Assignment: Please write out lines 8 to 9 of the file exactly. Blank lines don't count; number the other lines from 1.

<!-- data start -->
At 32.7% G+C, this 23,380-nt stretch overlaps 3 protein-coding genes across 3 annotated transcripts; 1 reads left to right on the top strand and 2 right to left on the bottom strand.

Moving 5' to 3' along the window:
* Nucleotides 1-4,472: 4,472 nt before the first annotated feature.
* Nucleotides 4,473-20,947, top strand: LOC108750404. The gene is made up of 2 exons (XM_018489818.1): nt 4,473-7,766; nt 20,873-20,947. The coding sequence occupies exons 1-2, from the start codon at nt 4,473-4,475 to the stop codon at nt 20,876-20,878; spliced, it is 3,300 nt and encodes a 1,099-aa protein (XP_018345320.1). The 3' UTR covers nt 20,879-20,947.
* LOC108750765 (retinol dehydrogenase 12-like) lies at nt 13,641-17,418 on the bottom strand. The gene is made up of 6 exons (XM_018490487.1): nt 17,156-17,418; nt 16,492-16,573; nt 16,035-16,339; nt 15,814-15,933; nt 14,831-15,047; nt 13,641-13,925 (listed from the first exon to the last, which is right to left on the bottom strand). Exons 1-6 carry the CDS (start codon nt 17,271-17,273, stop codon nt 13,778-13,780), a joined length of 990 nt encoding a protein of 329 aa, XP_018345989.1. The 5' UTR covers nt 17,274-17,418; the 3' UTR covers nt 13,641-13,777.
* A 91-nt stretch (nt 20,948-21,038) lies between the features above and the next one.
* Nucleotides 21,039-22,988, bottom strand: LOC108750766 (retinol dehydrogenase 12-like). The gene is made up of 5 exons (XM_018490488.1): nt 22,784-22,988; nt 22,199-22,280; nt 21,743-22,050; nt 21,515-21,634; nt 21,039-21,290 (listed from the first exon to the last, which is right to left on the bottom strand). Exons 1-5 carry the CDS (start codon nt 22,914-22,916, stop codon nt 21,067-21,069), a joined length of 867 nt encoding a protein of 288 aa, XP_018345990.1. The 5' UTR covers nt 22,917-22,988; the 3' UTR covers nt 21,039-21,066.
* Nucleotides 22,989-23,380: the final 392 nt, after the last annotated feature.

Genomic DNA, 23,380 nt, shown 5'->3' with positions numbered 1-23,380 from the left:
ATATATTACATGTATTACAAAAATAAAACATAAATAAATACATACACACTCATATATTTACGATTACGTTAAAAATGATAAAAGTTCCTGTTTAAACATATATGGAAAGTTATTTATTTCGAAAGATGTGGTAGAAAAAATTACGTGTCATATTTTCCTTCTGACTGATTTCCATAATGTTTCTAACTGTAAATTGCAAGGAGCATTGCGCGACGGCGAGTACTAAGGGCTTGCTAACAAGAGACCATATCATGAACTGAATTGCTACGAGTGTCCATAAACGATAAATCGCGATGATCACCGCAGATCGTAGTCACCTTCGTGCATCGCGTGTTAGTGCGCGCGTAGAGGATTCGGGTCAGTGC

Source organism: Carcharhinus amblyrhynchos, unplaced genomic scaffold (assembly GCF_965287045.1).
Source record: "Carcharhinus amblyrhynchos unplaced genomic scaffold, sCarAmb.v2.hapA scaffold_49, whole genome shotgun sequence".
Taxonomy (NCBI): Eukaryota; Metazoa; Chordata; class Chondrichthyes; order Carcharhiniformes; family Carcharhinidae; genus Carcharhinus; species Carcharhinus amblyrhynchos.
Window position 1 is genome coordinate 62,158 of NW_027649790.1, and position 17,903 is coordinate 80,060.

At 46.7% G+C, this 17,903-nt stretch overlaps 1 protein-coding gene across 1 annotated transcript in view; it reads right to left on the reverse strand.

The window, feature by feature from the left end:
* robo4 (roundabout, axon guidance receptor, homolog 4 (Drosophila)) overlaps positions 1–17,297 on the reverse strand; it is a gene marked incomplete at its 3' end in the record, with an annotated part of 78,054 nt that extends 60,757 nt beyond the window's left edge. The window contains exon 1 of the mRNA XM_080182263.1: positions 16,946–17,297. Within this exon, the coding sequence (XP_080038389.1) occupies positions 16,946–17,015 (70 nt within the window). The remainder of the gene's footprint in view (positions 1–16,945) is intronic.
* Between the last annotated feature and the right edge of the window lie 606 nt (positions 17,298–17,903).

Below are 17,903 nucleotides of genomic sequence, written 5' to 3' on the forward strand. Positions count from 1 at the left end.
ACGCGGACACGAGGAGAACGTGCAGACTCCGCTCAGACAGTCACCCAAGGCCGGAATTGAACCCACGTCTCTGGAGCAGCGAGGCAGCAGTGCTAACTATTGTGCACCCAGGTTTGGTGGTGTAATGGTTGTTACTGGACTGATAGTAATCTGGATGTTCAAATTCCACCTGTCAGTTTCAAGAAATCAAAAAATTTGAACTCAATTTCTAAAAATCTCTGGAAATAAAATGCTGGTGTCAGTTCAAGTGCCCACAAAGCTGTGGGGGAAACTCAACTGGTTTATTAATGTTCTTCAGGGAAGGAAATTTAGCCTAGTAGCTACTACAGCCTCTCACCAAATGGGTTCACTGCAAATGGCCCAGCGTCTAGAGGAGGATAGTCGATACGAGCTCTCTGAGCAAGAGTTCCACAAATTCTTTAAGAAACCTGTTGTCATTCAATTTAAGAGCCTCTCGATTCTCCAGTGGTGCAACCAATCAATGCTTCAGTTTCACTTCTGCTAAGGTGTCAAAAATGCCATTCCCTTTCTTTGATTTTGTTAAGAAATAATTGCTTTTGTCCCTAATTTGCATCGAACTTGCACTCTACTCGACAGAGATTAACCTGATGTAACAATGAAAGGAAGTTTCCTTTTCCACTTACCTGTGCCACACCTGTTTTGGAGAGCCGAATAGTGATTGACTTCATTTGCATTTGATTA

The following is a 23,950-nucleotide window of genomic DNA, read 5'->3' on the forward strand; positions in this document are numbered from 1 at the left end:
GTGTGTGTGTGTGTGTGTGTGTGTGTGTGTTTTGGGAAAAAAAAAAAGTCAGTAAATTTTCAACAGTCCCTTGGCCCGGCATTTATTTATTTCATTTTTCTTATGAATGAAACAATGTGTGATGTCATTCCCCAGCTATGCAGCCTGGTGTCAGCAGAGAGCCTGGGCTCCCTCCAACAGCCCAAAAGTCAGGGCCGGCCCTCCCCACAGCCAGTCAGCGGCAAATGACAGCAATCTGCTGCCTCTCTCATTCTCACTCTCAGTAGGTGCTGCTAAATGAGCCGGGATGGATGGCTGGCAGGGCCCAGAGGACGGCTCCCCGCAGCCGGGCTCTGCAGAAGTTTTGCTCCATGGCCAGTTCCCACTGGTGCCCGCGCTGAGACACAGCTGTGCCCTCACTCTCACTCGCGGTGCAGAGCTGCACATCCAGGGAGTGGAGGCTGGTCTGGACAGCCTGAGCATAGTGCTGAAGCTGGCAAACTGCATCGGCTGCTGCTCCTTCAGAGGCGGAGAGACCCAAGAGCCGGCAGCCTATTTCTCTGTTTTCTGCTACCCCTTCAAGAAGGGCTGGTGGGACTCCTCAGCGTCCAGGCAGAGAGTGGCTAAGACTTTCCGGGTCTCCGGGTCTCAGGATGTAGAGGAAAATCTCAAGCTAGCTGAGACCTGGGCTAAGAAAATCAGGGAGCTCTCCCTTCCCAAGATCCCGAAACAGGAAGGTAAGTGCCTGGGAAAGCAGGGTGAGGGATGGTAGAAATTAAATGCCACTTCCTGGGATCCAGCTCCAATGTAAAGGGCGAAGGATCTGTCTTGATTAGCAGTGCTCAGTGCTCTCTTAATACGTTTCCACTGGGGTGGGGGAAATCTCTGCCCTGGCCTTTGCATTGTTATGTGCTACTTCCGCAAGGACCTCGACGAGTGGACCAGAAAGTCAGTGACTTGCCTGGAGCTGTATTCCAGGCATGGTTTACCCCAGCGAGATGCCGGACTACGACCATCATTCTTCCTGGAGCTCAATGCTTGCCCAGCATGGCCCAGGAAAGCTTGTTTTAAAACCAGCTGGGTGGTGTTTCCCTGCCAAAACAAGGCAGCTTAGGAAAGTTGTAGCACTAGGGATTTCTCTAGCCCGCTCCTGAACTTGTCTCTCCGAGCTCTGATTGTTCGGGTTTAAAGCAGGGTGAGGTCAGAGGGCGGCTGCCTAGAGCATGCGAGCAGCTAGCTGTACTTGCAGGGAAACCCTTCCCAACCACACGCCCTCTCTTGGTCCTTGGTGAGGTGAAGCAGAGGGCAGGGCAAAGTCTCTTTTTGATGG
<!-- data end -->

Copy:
* Nucleotides 22,989-23,380: the final 392 nt, after the last annotated feature.

Genomic DNA, 23,380 nt, shown 5'->3' with positions numbered 1-23,380 from the left: